The Records of the Three Kingdoms is a Chinese historical text which covers the history of the late Eastern Han dynasty (c. 184–220 AD) and the Three Kingdoms period (220–280 AD). It is widely regarded as the official and authoritative historical text for that period. Written by Chen Shou in the third century, the work combines the smaller histories of the rival states of Cao Wei, Shu Han and Eastern Wu in the Three Kingdoms period into a single text. The Records of the Three Kingdoms provided the basis for the historical novel Romance of the Three Kingdoms written by Luo Guanzhong in the 14th century.
|Records of the Three Kingdoms|
|Subject||History of the Three Kingdoms period|
|Records of the Three Kingdoms|
Together with the Records of the Grand Historian, Book of Han and Book of the Later Han, the Records of the Three Kingdoms is part of the early four historiographies of the Twenty-Four Histories canon. It contains 65 volumes and about 360,000 Chinese characters which are broken into three books. The Book of Wei contains 30 volumes, the Book of Shu 15 volumes, while the Book of Wu contains 20 volumes. Each volume is organised in the form of one or more biographies. The amount of space a biography takes up is dictated by the importance of the figure.
The original author was Chen Shou, who was born in present-day Nanchong, Sichuan, in the state of Shu. After the fall of Shu in 263, he became an official historian under the government of the Jin dynasty, and was assigned to create a history of the Three Kingdoms period. After the fall of Wu in 280, his work received the acclaim of the senior minister Zhang Hua. Prior to the Jin dynasty, both the states of Wei and Wu already had their official histories, such as the Book of Wei by Wang Chen, the Weilüe by Yu Huan, and the Book of Wu by Wei Zhao. Chen Shou created the Records of the Three Kingdoms with these preexisting works as a foundation. However, since the state of Shu lacked documents about its history, the Book of Shu in the Records of the Three Kingdoms was composed by Chen Shou himself based on his personal memories of his early life in Shu and other primary sources he collected, such as the writings of Zhuge Liang. The Records of the Three Kingdoms used the year 220 AD — which marked the end of the Han dynasty — as the year in which the state of Wei was established. The Records of the Three Kingdoms referred the rulers of Wei as 'Emperors' and those of Shu and Wu as 'Lords' or by their personal names. This was to uphold the legitimacy of the Jin dynasty as the inheritor of the Mandate of Heaven from Wei — because Wei must first be "designated" as the true successor to the Han dynasty in order for Jin's claim to be effective.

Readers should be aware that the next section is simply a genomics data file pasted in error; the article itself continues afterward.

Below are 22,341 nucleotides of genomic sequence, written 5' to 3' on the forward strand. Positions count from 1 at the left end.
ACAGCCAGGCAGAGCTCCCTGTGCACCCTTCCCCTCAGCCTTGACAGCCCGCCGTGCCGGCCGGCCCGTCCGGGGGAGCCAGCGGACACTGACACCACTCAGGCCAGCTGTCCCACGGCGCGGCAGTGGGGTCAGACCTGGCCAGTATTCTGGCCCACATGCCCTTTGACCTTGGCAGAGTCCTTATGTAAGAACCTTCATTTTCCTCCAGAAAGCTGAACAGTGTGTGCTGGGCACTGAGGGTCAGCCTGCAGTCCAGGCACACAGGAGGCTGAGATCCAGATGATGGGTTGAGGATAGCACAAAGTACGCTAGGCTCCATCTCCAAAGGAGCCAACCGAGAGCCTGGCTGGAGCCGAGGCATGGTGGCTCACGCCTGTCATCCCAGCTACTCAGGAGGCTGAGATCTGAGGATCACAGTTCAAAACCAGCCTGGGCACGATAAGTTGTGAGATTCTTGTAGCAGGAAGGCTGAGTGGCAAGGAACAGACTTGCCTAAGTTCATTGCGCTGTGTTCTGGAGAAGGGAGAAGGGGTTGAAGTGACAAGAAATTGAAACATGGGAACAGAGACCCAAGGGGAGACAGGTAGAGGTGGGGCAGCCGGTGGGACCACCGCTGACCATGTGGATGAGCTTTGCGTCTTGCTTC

The romantic and historical traditions for the Three Kingdoms period have been so confused over the centuries that the Records of the Three Kingdoms is often regarded as an invaluable resource. Although it contains errors, it is nevertheless more historically accurate than the embellishments of writers in later periods. Many of the political, economic and military figures from the Three Kingdoms period have their own biographies in the Records of the Three Kingdoms, as are those who contributed to the fields of culture, arts and science. In its nature, the work is indeed a chronicle, much like those of early Medieval Europe written much later. The text is bland and little more than a collection of historical facts.
A typical extract, roughly translated, is as follows: